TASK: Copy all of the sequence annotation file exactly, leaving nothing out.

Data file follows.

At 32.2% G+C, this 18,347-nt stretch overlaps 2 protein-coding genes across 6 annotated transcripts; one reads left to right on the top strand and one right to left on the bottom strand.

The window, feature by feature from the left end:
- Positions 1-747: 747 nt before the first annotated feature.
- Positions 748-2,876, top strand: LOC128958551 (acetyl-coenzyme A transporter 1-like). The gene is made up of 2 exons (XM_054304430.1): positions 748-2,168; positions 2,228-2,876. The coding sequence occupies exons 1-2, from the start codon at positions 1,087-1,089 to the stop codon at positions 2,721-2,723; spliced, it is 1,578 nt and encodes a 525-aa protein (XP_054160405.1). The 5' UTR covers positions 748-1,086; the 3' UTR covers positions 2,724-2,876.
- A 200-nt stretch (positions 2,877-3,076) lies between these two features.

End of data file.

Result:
At 32.2% G+C, this 18,347-nt stretch overlaps 2 protein-coding genes across 6 annotated transcripts; one reads left to right on the top strand and one right to left on the bottom strand.

The window, feature by feature from the left end:
- Positions 1-747: 747 nt before the first annotated feature.
- Positions 748-2,876, top strand: LOC128958551 (acetyl-coenzyme A transporter 1-like). The gene is made up of 2 exons (XM_054304430.1): positions 748-2,168; positions 2,228-2,876. The coding sequence occupies exons 1-2, from the start codon at positions 1,087-1,089 to the stop codon at positions 2,721-2,723; spliced, it is 1,578 nt and encodes a 525-aa protein (XP_054160405.1). The 5' UTR covers positions 748-1,086; the 3' UTR covers positions 2,724-2,876.
- A 200-nt stretch (positions 2,877-3,076) lies between these two features.